October 2, 2013 - February 2, 2014 – Madrid
The exhibition The exploration of the Pacific: 500 years of History commemorates the 500th anniversary of the arrival of Vasco Nunez de Balboa to the Pacific Ocean. It is a joint project of the Casa de América and the Museo Naval. Over 170 items will be on display including compasses, maps, charts, and models. The exhibit can be seen in Frida Kahlo y Diego Rivera Hall, Casa de América. Enter at Marqués del Duero, nº 2. Open Tuesday to Saturday from 11.00 to 20.00. Sundays from 11.00 to 15.00.
October 4, 2013 - January 5, 2014 - New York
Measuring and Mapping Space: Geographic Knowledge in Greco-Roman Antiquity can be seen at Institute for the Study of the Ancient World, New York University, 15 East 84th Street. The exhibit will explore the ways in which ancient Greek and Roman societies understood, perceived, and visualized both the known and the unknown areas of their world. It brings together more than forty objects, combining ancient artifacts with Medieval and Renaissance manuscripts and printed books that draw upon ancient geographic treatises. Together, they provide a fascinating overview of Greco-Roman theories of the shape and size of the Earth, ancient methods of surveying and measuring land, and the ways in which geography was used in Roman political propaganda. An interactive multimedia gallery and website will showcase the use of modern technologies in studying ancient geography.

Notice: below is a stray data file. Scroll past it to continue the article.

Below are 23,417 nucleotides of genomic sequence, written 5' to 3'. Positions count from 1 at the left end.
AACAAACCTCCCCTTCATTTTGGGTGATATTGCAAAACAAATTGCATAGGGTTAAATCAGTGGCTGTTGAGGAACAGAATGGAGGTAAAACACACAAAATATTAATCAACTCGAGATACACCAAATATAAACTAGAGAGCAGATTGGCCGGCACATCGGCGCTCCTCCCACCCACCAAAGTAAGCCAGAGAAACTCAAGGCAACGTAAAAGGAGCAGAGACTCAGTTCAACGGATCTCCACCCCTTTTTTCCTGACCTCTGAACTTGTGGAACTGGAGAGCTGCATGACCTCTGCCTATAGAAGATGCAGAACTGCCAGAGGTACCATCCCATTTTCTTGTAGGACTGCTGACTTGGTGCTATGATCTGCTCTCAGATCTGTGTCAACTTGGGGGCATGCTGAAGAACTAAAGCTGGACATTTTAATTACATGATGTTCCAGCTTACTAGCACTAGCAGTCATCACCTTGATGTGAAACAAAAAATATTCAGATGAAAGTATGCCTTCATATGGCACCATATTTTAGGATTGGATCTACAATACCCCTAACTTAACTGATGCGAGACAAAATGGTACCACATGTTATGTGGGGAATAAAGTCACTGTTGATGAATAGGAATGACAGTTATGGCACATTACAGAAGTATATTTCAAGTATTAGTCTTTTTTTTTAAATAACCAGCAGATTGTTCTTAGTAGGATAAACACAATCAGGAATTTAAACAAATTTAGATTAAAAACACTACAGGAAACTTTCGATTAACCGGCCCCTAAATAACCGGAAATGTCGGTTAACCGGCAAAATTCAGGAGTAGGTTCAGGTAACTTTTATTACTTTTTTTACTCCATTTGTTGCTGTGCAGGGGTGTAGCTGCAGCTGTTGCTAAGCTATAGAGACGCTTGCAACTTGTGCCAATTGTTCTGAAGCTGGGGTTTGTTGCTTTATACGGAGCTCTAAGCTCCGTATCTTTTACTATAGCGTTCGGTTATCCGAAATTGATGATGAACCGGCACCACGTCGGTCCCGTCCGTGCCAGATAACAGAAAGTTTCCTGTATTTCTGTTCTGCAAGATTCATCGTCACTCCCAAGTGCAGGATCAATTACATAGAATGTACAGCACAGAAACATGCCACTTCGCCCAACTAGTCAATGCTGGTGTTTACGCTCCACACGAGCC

October 5, 2013 - March 31, 2014 – Luxembourg
The temporary exhibition Genie und Festung can be seen at Musée Dräi Eechelen. The exhibit is conducted in cooperation with the Berlin State Library - Prussian Cultural Heritage. It shows sixty plans from the Berlin State Library, which are among the most important kept abroad together. Accompanied by a multimedia presentation, 3D animation and film, the exhibition highlights the implementation, digitization and the importance of these plans in the history of Luxembourg.
October 16, 2013 – February 28, 2014 – Cambridge,
Harvard's Pusey Library, Map Gallery Hall, has the exhibit Not So True North: Early Mapping of the Arctic. Jeremy Pool, former president of the Boston Map Society, is the guest curator. The exhibit explores over 400 years of mapping the arctic. Beginning in the late 15th century, a time when the polar areas were completely unexplored and cartographers filled the arctic regions on their maps with theory or fantasy, the exhibit proceeds to show how exploration and commercial activity (particularly whaling) fed information back to the map-making centers of Europe and gradually, though often in fits and starts, transformed our geographic understanding of the far north.